The First and Second 9/11
We in the West are familiar with the second 9/11. It was a tragedy that took place in the continental United States. It is an acceptable day to remember. However, there was another 9/11 with even more grievous consequences that also “forever changed the world”.
In 1973 in Chile, Salvador Allende ended his life in the presidential palace. It was being overrun by the military in coupe led by Augusto Pinochet. As Allende fell, so did the social democratic government that had led Chile. Replacing democracy was the murderous authoritarian regime with Pinochet at its head.
Pinochet murdered some 3000 people and throughout the course of his autocratic rule his secret police tortured another 30 000. The people of Chile were being ground down with the approval and blessing of the United States and their allies. Their crime, of course, was democratically electing a government unfriendly to foreign capitol, so the government had to go. Cuba, Nicaragua and most recently Palestine are other examples of the treatment provided to ‘wayward democracies’.
The first 9/11 is not mentioned in the press, yet the second is almost endlessly eulogized and revered and kept prominently in the news. Why is there a difference? Does the bloody end of the hemispheres longest standing democracy not merit recognition in our eyes?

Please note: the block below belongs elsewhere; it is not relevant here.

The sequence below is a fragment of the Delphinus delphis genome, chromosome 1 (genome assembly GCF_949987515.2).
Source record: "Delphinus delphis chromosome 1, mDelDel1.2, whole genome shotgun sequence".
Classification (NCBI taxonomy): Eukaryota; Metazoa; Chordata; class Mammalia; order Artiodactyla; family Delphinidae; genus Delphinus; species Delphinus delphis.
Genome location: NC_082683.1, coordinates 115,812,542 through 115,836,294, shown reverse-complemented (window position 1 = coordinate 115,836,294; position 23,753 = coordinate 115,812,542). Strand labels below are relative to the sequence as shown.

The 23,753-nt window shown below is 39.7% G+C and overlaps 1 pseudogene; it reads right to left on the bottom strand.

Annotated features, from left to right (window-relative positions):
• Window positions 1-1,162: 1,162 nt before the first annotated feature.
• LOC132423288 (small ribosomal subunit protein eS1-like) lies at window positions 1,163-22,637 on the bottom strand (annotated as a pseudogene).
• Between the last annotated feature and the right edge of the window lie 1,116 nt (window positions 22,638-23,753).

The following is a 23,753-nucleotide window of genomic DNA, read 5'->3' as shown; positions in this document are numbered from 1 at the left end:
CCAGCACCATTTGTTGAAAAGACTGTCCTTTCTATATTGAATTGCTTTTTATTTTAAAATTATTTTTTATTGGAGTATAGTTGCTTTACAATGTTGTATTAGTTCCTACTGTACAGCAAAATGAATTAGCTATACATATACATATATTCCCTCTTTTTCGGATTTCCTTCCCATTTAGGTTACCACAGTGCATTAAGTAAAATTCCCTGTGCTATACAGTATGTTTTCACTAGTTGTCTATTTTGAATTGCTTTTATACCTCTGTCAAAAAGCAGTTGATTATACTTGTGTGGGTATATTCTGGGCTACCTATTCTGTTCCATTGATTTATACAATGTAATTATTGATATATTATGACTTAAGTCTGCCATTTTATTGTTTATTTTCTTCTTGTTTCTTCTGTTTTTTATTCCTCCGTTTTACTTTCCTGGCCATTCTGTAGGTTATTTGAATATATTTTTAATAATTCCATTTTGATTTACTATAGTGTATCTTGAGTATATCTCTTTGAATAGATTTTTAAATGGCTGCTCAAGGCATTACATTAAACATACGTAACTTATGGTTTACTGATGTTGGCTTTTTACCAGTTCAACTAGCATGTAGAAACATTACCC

On the tenth of July in 1955, in the New York Times, Bertrand Russell and Albert Einstein issued an appeal to the people of the world asking them “to set aside” the strong feelings they have had about many issues and consider themselves “only as members of a biological species which has had a remarkable history, and whose disappearance none of us can desire.” The choice facing the world is “stark and dreadful and inescapable: shall we put an end to the human race; or shall mankind renounce war?” Noam Chomsky wrote this in chapter one of his book Failed States. It is now, more than ever, the question of our times.
Comparing the two 9/11’s is very informative as to what our values are and who qualifies to be a worthy victim. Do the victims of Pinochet's slaughter not deserve the respect and remembrance that we lavish on the second 9/11’s dead? When (IF) the day comes when we can mourn others tragedies, and take responsibility for the ones we have caused, then perhaps we can begin edging towards the second proposition of Einstein and Russell, rather than ignorantly pursuing the first.